Almost three quarters (70%) of UK employees expect to still be at their current workplace in 6 months time, according to brand new research from specialist consultancy, Barnett Waddingham.
But one in seven workers (14%) think they’ll have moved elsewhere, while 15% aren’t sure. That 14% equates to 4.2 million employees looking for work, which is at odds with the 1.1 million vacancies currently live in the UK.
Most of those looking to jump ship are trying to fight the rising cost of living; 34% are looking for a better salary elsewhere, and 7% want a better workplace pension. This hunt for higher wages is especially true of older workers; 44% of 45-56 year olds are set to leave for more cash, compared to 37% of 35-44 year olds, 35% of 25-34s, and just 29% of 16-24s.
But for employers trying to balance retention with wage inflation risks, there are many employees looking for a better experience which could be solved within their current role. Some are looking to change their ways of working; 22% of those looking to move want more flexibility, while 15% want to work from home. Interestingly, not only do women lead the way in voting with their feet for more flexibility (25% vs 15% of men), but they are also most likely to stay in their current role because of its flexibility (32% vs 23% of men).
A quarter of people (24%) simply dislike the work they are doing – this is especially true of women (27%), versus 16% of men. And others want a better team (16%), or better perks (e.g. employee benefits) (14%). All of these could be solved with more proactive line management and better team structuring, without necessarily needing to look to pay increases.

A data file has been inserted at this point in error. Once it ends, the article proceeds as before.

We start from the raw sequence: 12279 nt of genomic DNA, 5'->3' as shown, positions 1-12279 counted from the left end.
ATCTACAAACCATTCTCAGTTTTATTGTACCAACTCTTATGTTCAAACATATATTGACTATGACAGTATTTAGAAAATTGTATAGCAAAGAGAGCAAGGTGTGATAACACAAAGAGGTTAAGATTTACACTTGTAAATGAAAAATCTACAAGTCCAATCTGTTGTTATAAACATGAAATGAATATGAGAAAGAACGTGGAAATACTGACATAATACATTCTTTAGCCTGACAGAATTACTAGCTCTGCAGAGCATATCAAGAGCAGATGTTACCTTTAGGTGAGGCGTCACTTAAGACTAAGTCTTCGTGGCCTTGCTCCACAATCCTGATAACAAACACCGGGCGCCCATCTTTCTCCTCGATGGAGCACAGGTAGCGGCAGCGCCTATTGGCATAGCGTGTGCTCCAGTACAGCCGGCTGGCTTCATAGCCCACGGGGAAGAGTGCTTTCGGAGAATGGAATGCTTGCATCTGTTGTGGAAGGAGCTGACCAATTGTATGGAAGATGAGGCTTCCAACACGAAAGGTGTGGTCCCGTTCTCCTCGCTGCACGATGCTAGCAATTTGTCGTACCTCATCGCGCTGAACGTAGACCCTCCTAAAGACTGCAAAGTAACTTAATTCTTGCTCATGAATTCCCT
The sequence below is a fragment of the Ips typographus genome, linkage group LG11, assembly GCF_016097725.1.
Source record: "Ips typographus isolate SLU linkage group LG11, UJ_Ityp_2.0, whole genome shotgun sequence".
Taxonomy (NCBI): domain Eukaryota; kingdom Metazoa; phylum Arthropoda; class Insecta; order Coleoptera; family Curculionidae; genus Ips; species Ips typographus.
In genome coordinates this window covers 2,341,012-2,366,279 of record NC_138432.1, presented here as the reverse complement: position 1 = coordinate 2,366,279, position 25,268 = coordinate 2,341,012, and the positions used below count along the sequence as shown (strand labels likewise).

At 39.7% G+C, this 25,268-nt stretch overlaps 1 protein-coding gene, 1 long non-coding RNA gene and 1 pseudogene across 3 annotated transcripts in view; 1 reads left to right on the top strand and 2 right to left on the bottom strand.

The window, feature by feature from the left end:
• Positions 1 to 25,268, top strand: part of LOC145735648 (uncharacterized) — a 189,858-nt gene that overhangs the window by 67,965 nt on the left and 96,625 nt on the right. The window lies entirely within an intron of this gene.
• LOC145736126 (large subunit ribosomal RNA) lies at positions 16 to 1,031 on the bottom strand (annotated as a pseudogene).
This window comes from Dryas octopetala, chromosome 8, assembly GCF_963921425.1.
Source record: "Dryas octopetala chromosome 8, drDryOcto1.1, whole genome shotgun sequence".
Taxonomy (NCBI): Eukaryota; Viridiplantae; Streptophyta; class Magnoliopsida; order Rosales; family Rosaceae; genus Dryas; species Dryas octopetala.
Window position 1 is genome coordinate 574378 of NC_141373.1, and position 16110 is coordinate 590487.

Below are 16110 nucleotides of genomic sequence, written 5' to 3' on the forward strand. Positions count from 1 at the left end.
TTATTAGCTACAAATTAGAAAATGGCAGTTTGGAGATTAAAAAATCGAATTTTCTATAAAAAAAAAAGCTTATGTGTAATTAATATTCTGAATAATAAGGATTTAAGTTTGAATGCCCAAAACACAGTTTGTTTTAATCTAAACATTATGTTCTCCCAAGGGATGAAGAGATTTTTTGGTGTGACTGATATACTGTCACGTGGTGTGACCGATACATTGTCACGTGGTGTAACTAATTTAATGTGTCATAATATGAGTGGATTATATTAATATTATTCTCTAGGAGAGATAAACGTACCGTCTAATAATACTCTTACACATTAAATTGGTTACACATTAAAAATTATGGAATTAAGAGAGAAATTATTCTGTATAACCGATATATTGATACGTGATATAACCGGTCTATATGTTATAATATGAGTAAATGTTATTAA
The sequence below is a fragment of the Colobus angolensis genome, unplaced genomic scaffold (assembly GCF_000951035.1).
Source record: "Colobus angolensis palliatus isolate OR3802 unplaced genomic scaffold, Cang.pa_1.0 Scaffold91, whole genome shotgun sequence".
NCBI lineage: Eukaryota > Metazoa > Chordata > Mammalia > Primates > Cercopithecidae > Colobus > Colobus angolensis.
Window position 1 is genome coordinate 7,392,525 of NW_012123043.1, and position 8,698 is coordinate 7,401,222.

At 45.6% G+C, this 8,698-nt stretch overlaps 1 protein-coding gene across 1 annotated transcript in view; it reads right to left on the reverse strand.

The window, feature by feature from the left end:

Of course, some would-be-leavers are moving for unavoidable reasons. 18% are looking for a total career change, while 13% want to move to a different city or country.
And others are worried about their career prospects; 8% think they’ll get made redundant, and the same number think their role – or the business altogether – won’t exist in six months’ time.
There are some silver linings however. 70% of employees think they will still be in their current workplace, and of those, 37% will be there because they love the work they’re doing and are in the best place to do it. 30% value the flexibility of their role, 25% think they have a great team, 21% believe they’re on the best salary they could be, and 14% think the same of their workplace pension.
Julia Turney, Partner and Head of Platform & Benefits, Barnett Waddingham, said: “UK unemployment is climbing, and pay growth still lags well behind inflation. Critically, the number of open job vacancies has been falling for 9 months. This means there are dissatisfied employees with nowhere to go; they want to move because they’re not happy, but the labour market conditions may be keeping them still.
“Employers have an opportunity to tackle this problem head on. Some employees are looking for better salaries; this may be feasible financially, or it may not, but it’s down to employers to have those conversations transparently and openly.
But there are many solutions which don’t involve higher pay. Firms can offer better benefit structures – pensions and financial education more than beer fridges and ping pong – and those which have hybrid structures should make sure those policies work for everyone, balancing team cohesion and training with flexibility and freedom. Not least, all businesses must train and invest in managers, who are the solution to team, work, and role issues. Last year’s war for talent is not over; it has just evolved from the grounds of recruitment to retention and progression.”